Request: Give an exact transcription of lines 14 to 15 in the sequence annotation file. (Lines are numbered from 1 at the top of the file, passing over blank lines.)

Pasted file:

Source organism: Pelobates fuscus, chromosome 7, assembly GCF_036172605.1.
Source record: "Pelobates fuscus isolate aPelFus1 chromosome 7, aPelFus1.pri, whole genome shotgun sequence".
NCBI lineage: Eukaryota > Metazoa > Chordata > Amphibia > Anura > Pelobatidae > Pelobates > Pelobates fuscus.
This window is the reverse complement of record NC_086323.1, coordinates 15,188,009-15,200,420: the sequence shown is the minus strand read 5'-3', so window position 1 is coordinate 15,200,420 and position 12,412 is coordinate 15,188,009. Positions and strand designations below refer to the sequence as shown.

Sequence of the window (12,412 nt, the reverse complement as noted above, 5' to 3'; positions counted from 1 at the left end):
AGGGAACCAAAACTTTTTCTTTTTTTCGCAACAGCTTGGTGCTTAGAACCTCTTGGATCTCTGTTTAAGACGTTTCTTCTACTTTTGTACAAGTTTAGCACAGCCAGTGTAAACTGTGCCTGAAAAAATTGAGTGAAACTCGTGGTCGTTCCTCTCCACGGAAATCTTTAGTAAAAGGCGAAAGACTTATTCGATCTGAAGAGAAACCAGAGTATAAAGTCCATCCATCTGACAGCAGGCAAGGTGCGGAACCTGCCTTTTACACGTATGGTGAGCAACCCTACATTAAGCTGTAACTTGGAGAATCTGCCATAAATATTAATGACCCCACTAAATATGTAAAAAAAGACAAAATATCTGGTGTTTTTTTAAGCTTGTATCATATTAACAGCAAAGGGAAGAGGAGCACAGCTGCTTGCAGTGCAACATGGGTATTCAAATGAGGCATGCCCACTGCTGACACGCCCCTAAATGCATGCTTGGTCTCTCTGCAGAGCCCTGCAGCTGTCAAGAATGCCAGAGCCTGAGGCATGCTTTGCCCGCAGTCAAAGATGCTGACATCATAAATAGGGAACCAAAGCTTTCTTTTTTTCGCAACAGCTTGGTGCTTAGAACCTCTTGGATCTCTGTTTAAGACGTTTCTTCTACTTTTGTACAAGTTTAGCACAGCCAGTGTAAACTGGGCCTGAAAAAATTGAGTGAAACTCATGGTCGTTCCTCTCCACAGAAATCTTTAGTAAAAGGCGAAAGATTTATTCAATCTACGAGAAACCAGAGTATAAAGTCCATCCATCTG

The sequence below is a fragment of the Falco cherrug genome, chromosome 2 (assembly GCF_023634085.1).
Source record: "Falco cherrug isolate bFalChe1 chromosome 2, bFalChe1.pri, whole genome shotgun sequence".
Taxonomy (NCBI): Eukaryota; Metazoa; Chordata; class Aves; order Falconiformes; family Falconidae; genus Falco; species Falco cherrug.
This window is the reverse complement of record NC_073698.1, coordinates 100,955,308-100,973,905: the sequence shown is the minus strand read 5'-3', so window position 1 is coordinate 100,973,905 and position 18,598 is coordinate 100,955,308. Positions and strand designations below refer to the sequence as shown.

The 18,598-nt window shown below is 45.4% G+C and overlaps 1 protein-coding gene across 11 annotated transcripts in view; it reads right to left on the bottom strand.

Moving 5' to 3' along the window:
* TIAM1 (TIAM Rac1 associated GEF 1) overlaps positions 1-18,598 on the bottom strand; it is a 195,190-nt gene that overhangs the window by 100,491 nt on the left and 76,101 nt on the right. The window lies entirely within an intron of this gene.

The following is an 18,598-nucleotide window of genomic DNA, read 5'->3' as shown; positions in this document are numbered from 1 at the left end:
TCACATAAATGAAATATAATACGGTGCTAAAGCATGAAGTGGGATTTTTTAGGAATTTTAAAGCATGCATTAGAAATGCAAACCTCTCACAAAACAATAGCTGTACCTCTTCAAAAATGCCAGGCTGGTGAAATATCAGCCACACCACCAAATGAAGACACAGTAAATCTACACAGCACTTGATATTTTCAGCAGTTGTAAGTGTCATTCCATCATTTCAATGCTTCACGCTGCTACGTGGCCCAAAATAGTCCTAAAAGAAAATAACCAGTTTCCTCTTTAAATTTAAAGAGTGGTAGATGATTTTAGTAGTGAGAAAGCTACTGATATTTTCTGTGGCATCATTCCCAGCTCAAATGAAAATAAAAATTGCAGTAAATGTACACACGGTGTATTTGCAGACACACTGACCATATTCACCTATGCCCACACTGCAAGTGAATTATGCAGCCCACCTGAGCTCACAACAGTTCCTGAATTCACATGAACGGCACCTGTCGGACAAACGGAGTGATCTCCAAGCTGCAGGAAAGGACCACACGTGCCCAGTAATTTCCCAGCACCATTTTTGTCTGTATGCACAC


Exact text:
The following is an 18,598-nucleotide window of genomic DNA, read 5'->3' as shown; positions in this document are numbered from 1 at the left end:
TCACATAAATGAAATATAATACGGTGCTAAAGCATGAAGTGGGATTTTTTAGGAATTTTAAAGCATGCATTAGAAATGCAAACCTCTCACAAAACAATAGCTGTACCTCTTCAAAAATGCCAGGCTGGTGAAATATCAGCCACACCACCAAATGAAGACACAGTAAATCTACACAGCACTTGATATTTTCAGCAGTTGTAAGTGTCATTCCATCATTTCAATGCTTCACGCTGCTACGTGGCCCAAAATAGTCCTAAAAGAAAATAACCAGTTTCCTCTTTAAATTTAAAGAGTGGTAGATGATTTTAGTAGTGAGAAAGCTACTGATATTTTCTGTGGCATCATTCCCAGCTCAAATGAAAATAAAAATTGCAGTAAATGTACACACGGTGTATTTGCAGACACACTGACCATATTCACCTATGCCCACACTGCAAGTGAATTATGCAGCCCACCTGAGCTCACAACAGTTCCTGAATTCACATGAACGGCACCTGTCGGACAAACGGAGTGATCTCCAAGCTGCAGGAAAGGACCACACGTGCCCAGTAATTTCCCAGCACCATTTTTGTCTGTATGCACAC